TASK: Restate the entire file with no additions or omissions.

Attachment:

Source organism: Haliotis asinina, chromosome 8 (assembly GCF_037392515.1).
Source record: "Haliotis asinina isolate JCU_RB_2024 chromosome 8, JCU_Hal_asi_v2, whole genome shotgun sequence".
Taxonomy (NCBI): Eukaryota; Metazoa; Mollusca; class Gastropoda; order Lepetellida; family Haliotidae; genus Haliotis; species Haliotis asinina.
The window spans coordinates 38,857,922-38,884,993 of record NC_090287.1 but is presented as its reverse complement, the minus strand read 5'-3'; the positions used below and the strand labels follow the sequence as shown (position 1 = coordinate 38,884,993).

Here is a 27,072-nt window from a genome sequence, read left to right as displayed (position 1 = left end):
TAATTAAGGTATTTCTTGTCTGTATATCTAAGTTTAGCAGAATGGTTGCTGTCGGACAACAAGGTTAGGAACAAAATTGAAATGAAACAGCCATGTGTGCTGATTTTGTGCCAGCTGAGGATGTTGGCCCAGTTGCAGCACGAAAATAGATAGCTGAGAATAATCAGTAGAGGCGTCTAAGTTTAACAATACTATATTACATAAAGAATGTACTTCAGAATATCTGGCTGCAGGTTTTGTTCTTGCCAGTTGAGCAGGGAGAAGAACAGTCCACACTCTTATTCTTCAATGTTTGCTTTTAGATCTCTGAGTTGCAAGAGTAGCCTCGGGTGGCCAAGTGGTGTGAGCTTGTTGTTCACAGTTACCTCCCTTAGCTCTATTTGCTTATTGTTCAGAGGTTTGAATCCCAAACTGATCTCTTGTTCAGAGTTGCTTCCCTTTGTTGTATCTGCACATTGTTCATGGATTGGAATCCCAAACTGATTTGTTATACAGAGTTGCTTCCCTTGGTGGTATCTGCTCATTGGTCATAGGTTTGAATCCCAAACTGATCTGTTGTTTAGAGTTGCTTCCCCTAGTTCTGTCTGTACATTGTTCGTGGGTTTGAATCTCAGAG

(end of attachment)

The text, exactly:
Source organism: Haliotis asinina, chromosome 8 (assembly GCF_037392515.1).
Source record: "Haliotis asinina isolate JCU_RB_2024 chromosome 8, JCU_Hal_asi_v2, whole genome shotgun sequence".
Taxonomy (NCBI): Eukaryota; Metazoa; Mollusca; class Gastropoda; order Lepetellida; family Haliotidae; genus Haliotis; species Haliotis asinina.
The window spans coordinates 38,857,922-38,884,993 of record NC_090287.1 but is presented as its reverse complement, the minus strand read 5'-3'; the positions used below and the strand labels follow the sequence as shown (position 1 = coordinate 38,884,993).

Here is a 27,072-nt window from a genome sequence, read left to right as displayed (position 1 = left end):
TAATTAAGGTATTTCTTGTCTGTATATCTAAGTTTAGCAGAATGGTTGCTGTCGGACAACAAGGTTAGGAACAAAATTGAAATGAAACAGCCATGTGTGCTGATTTTGTGCCAGCTGAGGATGTTGGCCCAGTTGCAGCACGAAAATAGATAGCTGAGAATAATCAGTAGAGGCGTCTAAGTTTAACAATACTATATTACATAAAGAATGTACTTCAGAATATCTGGCTGCAGGTTTTGTTCTTGCCAGTTGAGCAGGGAGAAGAACAGTCCACACTCTTATTCTTCAATGTTTGCTTTTAGATCTCTGAGTTGCAAGAGTAGCCTCGGGTGGCCAAGTGGTGTGAGCTTGTTGTTCACAGTTACCTCCCTTAGCTCTATTTGCTTATTGTTCAGAGGTTTGAATCCCAAACTGATCTCTTGTTCAGAGTTGCTTCCCTTTGTTGTATCTGCACATTGTTCATGGATTGGAATCCCAAACTGATTTGTTATACAGAGTTGCTTCCCTTGGTGGTATCTGCTCATTGGTCATAGGTTTGAATCCCAAACTGATCTGTTGTTTAGAGTTGCTTCCCCTAGTTCTGTCTGTACATTGTTCGTGGGTTTGAATCTCAGAG